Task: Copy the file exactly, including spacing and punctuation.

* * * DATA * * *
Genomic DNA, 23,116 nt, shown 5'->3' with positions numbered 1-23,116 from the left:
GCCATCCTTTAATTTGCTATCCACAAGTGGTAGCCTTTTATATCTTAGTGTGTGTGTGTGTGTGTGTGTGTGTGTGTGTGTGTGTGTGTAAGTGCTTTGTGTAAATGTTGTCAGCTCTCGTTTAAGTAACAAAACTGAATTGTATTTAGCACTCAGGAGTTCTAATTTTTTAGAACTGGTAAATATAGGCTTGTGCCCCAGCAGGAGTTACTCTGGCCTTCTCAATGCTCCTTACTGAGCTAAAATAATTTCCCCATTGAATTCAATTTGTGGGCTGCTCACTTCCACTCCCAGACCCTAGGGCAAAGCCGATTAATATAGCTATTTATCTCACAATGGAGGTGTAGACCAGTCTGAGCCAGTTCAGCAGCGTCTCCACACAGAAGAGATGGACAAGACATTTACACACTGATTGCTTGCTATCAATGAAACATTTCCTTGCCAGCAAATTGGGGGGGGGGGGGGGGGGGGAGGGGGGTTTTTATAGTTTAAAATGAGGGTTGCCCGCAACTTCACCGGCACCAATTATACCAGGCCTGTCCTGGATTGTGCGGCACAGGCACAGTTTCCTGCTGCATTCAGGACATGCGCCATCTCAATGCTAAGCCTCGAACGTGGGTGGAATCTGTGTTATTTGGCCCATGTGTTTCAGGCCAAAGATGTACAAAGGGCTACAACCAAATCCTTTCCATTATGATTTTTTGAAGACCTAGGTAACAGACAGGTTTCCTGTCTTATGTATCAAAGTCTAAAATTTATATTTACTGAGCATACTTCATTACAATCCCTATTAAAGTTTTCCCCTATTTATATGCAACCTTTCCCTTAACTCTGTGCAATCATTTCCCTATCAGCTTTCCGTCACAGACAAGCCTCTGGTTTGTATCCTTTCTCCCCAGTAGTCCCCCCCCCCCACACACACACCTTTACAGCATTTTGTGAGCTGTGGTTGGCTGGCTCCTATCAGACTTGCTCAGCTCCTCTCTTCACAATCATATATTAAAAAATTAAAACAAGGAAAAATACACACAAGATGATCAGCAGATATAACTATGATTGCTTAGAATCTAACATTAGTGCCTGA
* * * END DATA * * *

Genomic DNA, 23,116 nt, shown 5'->3' with positions numbered 1-23,116 from the left:
GCCATCCTTTAATTTGCTATCCACAAGTGGTAGCCTTTTATATCTTAGTGTGTGTGTGTGTGTGTGTGTGTGTGTGTGTGTGTGTGTGTAAGTGCTTTGTGTAAATGTTGTCAGCTCTCGTTTAAGTAACAAAACTGAATTGTATTTAGCACTCAGGAGTTCTAATTTTTTAGAACTGGTAAATATAGGCTTGTGCCCCAGCAGGAGTTACTCTGGCCTTCTCAATGCTCCTTACTGAGCTAAAATAATTTCCCCATTGAATTCAATTTGTGGGCTGCTCACTTCCACTCCCAGACCCTAGGGCAAAGCCGATTAATATAGCTATTTATCTCACAATGGAGGTGTAGACCAGTCTGAGCCAGTTCAGCAGCGTCTCCACACAGAAGAGATGGACAAGACATTTACACACTGATTGCTTGCTATCAATGAAACATTTCCTTGCCAGCAAATTGGGGGGGGGGGGGGGGGGGGAGGGGGGTTTTTATAGTTTAAAATGAGGGTTGCCCGCAACTTCACCGGCACCAATTATACCAGGCCTGTCCTGGATTGTGCGGCACAGGCACAGTTTCCTGCTGCATTCAGGACATGCGCCATCTCAATGCTAAGCCTCGAACGTGGGTGGAATCTGTGTTATTTGGCCCATGTGTTTCAGGCCAAAGATGTACAAAGGGCTACAACCAAATCCTTTCCATTATGATTTTTTGAAGACCTAGGTAACAGACAGGTTTCCTGTCTTATGTATCAAAGTCTAAAATTTATATTTACTGAGCATACTTCATTACAATCCCTATTAAAGTTTTCCCCTATTTATATGCAACCTTTCCCTTAACTCTGTGCAATCATTTCCCTATCAGCTTTCCGTCACAGACAAGCCTCTGGTTTGTATCCTTTCTCCCCAGTAGTCCCCCCCCCCCACACACACACCTTTACAGCATTTTGTGAGCTGTGGTTGGCTGGCTCCTATCAGACTTGCTCAGCTCCTCTCTTCACAATCATATATTAAAAAATTAAAACAAGGAAAAATACACACAAGATGATCAGCAGATATAACTATGATTGCTTAGAATCTAACATTAGTGCCTGA